Things are not much different in my native Australia. Current battles center on religious education, particularly the hiring decisions of religiously affiliated schools. 

First, one political party, the Australian Greens, has promised to remove religious exemptions to anti-discrimination laws. Second, in the state of Queensland, where “inherent requirements” legislation has been passed, advice from the Anti-Discrimination Commission of Queensland has indicated that faith-based schools cannot ask prospective employees or students what their religious beliefs are, which effectively prevents religious schools from insisting on a religious requirement for their faculty, staff, or student body (see CSA & ASA Joint Submission to Expert Panel on Religious Freedom, p. 11). Third, the Guardian Australia (a left-leaning online newspaper) has been very active in propagating the case for ending the ability of religious schools to discriminate in their hiring practices. 

The Australian government has commissioned former attorney general Philip Ruddock to lead the Religious Freedom Review for the purpose of advising the government on whether and how religious freedom safeguards need to be updated in our context where LGBTI+ rights are increasingly coming into conflict with religious liberties. The report has been submitted, and the Australian government is due to release its response in August. One of the issues that is expected to be addressed in the report is inadequacies of anti-discrimination exemptions to maintain religious freedom.  

Four Arguments in Favor of Religious Exemptions 

In the absence of a more comprehensive and robust protection of religious freedom, let me give four arguments in favor of religious exemptions to anti-discrimination legislation.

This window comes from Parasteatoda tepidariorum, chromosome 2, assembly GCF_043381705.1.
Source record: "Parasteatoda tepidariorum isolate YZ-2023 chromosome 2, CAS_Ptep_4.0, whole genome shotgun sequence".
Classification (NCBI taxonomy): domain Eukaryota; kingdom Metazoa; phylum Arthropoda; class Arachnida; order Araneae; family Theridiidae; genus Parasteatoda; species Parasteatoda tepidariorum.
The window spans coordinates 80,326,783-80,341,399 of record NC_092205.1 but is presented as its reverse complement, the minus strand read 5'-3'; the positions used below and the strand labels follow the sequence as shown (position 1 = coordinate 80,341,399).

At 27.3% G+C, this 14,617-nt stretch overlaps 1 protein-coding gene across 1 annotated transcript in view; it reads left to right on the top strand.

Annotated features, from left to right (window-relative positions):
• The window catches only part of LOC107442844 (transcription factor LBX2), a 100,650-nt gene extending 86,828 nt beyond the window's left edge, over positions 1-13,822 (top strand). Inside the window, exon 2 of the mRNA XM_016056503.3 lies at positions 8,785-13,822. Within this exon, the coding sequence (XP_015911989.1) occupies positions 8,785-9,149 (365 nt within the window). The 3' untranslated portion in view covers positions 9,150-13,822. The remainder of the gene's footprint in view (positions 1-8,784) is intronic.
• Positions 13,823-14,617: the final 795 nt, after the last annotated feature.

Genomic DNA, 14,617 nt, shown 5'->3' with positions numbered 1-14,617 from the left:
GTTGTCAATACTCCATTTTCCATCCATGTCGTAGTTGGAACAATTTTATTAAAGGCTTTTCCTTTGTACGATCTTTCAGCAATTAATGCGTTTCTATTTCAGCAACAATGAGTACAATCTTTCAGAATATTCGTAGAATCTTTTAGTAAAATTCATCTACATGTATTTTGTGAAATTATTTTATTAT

First, we should remember the purpose for which exemptions to anti-discrimination legislation were granted to religious bodies, that is, to safeguard their freedom to operate with their religious ethos.  

The exemptions were not begrudgingly granted to appease barely tolerable religious bigots, but were regarded as necessary to enable religious organizations to be governed and operated according to their religious traditions. The exemptions for religious bodies were granted back in the 1970s and 1980s, long before same-sex marriage was an issue, and they were granted for plainly sensible reasons. The exemptions mean that a Christian school can insist on hiring Christians who adhere to Christian beliefs and practice Christian values. The same goes for a Muslim youth organization or for a Jewish charity. Catholics cannot be forced to ordain women to the priesthood, and a Muslim relief agency can insist that either all or some of its key officers be Muslims in good standing in the Muslim community. That kind of discrimination is reasonable, because it is necessary for a religious organization to be religious!